An agile team is a group of people that have an agile mindset. But what is really a great agile team?
I like all the time to bring into the context this example: If you have a bunch of strawberries and you squeeze them; it means that you have a strawberry jam? Not. You need some sugar (not that it is good, but you need it) some heat and a person to stay near it and chew in it at the right temperature all the time.
So, what is different with a great agile team... what about?
The agile team is self-organised and cross-functional, which is necessary to produce a delightful working increment of product, overcoming project management challenges. They are eager to learn and so their focus is on rapid product development so they can get feedback.
As the SCRUM framework suggests, the most effective agile teams range in size from 3 to 9 members. Ideally, agile teams are working into the same physical space. Team members are 100% dedicated to the teams (otherwise, they are not great agile teams). As I like to say they 'SUCCEED' or 'FAIL' together, so if this is the mindset of all the team members they are already on the SUCESS road as a team.
Agile encourages self-managing teams, where team members decide who will perform the work within the next period. From proper experience, I can say that the right style of leadership that I use in my companies and the one appropriate with a growth mindset is servant leadership. The leaders support the team's approach in what they do.
Servant leaders (usually they embrace the agile project management principles) should also look at other processes that are lengthy, causing bottlenecks and impeding a team’s or organisation’s agility. The servant leader can change or remove organisational impediments (could be the culture, other departments, procedures, etc) to support delivery teams.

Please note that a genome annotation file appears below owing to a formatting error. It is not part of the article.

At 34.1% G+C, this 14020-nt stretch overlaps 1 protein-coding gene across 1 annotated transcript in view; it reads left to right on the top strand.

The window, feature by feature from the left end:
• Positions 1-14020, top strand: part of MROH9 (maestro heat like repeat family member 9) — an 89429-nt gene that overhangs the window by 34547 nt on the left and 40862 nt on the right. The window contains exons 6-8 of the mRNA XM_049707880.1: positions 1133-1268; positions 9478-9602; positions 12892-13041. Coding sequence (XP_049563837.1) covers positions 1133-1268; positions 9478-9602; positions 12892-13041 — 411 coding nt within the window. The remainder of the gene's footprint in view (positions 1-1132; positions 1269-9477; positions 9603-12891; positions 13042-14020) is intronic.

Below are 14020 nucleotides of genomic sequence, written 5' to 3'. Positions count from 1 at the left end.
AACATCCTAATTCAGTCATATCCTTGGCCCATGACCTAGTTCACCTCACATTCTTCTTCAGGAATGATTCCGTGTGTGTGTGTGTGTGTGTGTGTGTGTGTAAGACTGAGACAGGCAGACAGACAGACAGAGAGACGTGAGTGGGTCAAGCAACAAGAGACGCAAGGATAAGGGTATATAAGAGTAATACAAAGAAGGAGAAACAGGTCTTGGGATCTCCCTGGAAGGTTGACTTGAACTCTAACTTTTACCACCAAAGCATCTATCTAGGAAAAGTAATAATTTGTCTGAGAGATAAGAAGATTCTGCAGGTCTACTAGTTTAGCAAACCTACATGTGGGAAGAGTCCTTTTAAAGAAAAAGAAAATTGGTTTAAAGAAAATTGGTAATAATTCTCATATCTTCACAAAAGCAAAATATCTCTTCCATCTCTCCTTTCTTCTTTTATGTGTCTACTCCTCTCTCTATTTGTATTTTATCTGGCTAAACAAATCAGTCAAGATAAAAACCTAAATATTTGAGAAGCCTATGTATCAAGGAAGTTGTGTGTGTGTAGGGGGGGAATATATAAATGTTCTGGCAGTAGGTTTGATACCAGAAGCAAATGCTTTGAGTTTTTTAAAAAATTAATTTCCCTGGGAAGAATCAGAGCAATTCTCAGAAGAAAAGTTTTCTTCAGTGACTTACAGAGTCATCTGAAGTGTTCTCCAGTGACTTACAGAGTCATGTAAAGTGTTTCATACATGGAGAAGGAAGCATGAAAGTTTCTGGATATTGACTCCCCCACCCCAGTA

Success leaders having servant leadership mindset enable other leaders (because this is what great leaders do) to become more agile and facilitate the team’s
Agile teams are on so many levels of maturity, but great agile teams rarely limit their practices to one agile approach. Why?
A new team can use agile frameworks as they are. But a team that is already self-organising cannot use a framework as it is because it supposed that the members are already a behavior and a mindset of ‘being agile’. So, the team tailors the practices as a bespoke to their mindset to deliver value regularly. Often, teams practice their own special agile blend.
Cross-functional agile teams produce functional product increments frequently. That is because the teams collectively own the work (they are accountable for it) and together have all the skills to deliver completed work.
Team members in great agile teams work to collaborate in various ways (such as pairing, swarming, and mobbing) so they do not fall into the trap of a waterfall instead of collaborative work.
Agile projects enjoy project team structures that improve collaboration within and among the teams. Collaboration between team members boost productivity and facilitate innovative problem solving:
Successful agile teams embrace the growth mindset, where people believe they can learn new skills. When the team and the servant leaders believe they can all learn, everyone becomes more capable.
The impact of a self-organising team is big (therefore when management at Twitter has changed they fired first 13 engineers that were the best skilled in the company) with breaking:
If a team member is late to stand up, they make coffee for the others. Nothing serious but will soon start bringing the team mentality across with personalities opening up based on these.
Having the right agile team covers. a long road to success.
Some (final) thoughts
This article is part of a bigger topic called: